An Umbrella Company is often where a freelancer will first dip a toe into the world of contracting. It is quick to register, requires very little administration and is particularly suitable for short-term contracts.
The Umbrella Company acts as your employer, so even though you are contracting, you are classed as a permanent employee in the eyes of HMRC. The Umbrella is responsible for all taxes, levies and deductions from your pay – you will only ever receive your net take-home pay. Because of this, there is little flexibility in how much you can take home (although in certain circumstances you can claim limited expenses to reduce your tax liability).
As well as their own margin, an Umbrella will deduct PAYE tax, National Insurance, Employer’s National Insurance and the Apprenticeship Levy. They are also responsible for pension and holiday pay deductions, as well as Student Loan payments. Once all this is taken care of, you can expect to take home 60-65% of your contract income, depending on your rate.
Watch out! Since all employers calculate pay in the same way, any Umbrella claiming to offer substantially higher take-home pay is likely to be non-compliant and putting you at risk of a tax bill in the future.
The figures above are an illustration only, using a series of assumptions based on common working patterns. Please find the assumptions here. Your actual take home pay will depend on a variety of factors – for a breakdown of these figures and a bespoke pay illustration, please call us on 01442 795 100 or email firstname.lastname@example.org.
Factors that affect your umbrella take home pay.
All compliant Umbrella Companies calculate your pay in the same way. If you see a take-home pay calculation that gives a noticeably higher figure than others, beware! It’s likely the Umbrella is either factoring in a large amount of expenses into your payment or operating a tax avoidance scheme. Although you will see the benefit in the short term, HMRC are aggressively pursuing users of tax avoidance schemes to reclaim unpaid tax and NICs.
The only factor that should affect your take-home pay is the Umbrella Company’s margin. This margin covers all the Umbrella Company’s operations – you should consider the following when looking at the margin:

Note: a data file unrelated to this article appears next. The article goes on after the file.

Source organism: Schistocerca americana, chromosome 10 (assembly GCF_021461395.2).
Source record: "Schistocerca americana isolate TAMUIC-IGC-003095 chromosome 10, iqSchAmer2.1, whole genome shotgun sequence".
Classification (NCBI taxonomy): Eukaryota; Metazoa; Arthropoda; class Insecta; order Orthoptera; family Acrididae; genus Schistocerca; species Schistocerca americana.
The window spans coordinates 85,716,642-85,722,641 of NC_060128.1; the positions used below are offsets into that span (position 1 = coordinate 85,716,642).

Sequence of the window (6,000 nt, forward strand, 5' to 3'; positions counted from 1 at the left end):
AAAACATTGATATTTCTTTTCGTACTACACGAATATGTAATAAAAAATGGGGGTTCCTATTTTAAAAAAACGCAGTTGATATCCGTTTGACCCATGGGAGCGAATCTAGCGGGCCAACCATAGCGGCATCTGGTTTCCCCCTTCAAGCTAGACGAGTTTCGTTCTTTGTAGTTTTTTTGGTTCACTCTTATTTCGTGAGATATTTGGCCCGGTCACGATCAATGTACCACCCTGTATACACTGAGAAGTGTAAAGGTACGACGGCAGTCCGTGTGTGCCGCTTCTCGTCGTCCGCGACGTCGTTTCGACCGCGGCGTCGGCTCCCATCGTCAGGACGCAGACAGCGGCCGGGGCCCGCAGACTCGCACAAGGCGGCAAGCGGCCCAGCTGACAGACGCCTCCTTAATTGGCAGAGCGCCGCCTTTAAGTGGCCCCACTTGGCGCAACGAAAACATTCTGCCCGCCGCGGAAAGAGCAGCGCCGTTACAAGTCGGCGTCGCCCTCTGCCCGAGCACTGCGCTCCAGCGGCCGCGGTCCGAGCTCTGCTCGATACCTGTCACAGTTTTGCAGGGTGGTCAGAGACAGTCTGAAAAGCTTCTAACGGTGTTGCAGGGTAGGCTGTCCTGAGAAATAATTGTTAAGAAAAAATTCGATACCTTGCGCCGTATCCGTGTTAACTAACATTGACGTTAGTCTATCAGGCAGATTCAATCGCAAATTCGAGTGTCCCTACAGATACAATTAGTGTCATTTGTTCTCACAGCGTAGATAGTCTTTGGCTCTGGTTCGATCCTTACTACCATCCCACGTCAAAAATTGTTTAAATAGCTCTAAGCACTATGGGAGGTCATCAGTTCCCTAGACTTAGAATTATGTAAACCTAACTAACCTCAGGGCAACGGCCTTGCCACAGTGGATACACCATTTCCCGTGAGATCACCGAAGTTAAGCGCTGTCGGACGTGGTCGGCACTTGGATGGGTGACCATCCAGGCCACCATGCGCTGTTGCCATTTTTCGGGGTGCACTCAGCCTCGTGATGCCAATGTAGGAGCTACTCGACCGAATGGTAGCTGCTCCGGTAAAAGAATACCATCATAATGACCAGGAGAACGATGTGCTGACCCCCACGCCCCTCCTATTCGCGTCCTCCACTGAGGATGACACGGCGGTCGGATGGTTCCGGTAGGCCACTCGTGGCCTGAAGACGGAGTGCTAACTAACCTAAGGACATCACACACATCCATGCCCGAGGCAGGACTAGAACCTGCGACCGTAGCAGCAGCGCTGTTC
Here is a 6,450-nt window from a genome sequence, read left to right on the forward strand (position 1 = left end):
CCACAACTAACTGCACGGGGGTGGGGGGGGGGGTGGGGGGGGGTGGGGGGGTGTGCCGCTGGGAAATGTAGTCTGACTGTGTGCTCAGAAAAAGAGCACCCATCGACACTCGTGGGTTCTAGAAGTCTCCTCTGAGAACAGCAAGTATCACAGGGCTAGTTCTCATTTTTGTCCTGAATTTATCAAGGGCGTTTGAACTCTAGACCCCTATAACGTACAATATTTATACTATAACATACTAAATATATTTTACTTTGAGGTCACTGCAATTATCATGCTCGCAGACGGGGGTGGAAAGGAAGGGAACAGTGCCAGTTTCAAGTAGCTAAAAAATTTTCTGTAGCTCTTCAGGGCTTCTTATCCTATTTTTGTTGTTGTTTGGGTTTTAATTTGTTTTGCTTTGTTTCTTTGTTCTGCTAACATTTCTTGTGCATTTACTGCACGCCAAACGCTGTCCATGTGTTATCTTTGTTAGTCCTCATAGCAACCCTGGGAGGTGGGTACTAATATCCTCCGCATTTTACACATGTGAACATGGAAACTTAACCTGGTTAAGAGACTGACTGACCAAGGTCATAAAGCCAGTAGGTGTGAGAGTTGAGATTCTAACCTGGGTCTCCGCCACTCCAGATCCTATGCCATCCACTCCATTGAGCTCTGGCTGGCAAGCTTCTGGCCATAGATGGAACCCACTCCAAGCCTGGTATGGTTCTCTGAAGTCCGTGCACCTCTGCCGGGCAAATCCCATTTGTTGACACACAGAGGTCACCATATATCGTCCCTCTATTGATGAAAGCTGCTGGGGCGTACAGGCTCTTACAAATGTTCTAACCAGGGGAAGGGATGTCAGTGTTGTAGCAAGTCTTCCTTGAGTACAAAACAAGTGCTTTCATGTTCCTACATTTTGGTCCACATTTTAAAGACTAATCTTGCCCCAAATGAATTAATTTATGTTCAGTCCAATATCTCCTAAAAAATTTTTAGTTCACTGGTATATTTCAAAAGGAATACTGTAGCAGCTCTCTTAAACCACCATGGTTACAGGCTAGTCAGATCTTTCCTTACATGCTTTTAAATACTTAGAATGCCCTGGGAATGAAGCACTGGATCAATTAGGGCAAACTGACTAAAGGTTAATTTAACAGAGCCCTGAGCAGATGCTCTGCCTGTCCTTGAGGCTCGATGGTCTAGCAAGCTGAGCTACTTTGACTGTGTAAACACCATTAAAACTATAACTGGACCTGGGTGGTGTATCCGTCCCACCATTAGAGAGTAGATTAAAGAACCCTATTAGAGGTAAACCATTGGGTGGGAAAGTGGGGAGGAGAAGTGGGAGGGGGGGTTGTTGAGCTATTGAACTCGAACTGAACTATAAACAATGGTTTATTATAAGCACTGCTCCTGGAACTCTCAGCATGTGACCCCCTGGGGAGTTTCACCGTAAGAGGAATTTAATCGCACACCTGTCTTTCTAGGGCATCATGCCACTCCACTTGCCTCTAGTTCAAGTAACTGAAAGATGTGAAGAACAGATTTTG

How am I paid? Some Umbrella Companies offer same-day payments as standard, others don’t and will charge you extra if you want your money in your account the same day they process payment. As we run a payroll every single working day, providing cleared funds are received into our bank account by 9am, we will make payment to you the same day.
Is the margin fixed? Some Umbrellas use a fixed weekly margin, so you know exactly what will be deducted. Others charge a percentage of your invoice value – which can get expensive on higher rates!
What is the service like? Does the Umbrella promise a good level of service and do they actually deliver it? Do they provide a dedicated member of staff for your to deal with, or will you be explaining who you are and what you do every time you call?
Are they compliant? Don’t just take the Umbrella’s word for it – look for awards, accreditations and badges of compliance for peace of mind.
Are they established? A reputable, long-running Umbrella means your money is in safe hands. It is a sad fact that some fly-by-night Umbrella Companies have disappeared along with contractors’ hard-earned money, so don’t take a risk on an unknown operator.
Our award-winning sister company, Contractor Umbrella, are one of the longest-running and most respected names in the industry. If you’d like to know more, visit their website or give them a call on 01206 761 326.
If you think a Limited Company might be a more suitable option, have a look at our Limited or Umbrella guide, give one of our specialist contractor accountants a call on 01442 795 100 or email email@example.com.
Once established or committed to a long-term career in contracting, the vast majority of freelancers set up a Limited Company to handle their income. The main reason is simple – although requiring a bit more admin, the tax advantages mean that a much greater proportion of your hard-earned money ends up in your pocket.
A Limited Company is a separate entity to you – you act as sole Director of the company. With a good accountant, there are ample opportunities for tax planning. Income is typically split between salary and dividends, in a tax-efficient manner. There are also a wider range of allowable business expenses, which reduce your tax liabilities further – see our contractor expenses guide for more information.
A contractor operating through a Limited company can expect to take home 75-85% of their contract income – there is more variation depending on your circumstances and working patterns, but even with minimal expenses it is a more tax-efficient way of working.
Watch out! If you’re contracting in the public sector or working in the same manner as an employee, you could be caught by IR35 legislation. This can have a negative impact on your take-home pay.
For a guideline on what you could take home, check out our online pay calculator. For a bespoke calculation, or just for a bit more information, give one of our specialist contractor accountants a call on 01442 795 100 or drop us a line at firstname.lastname@example.org.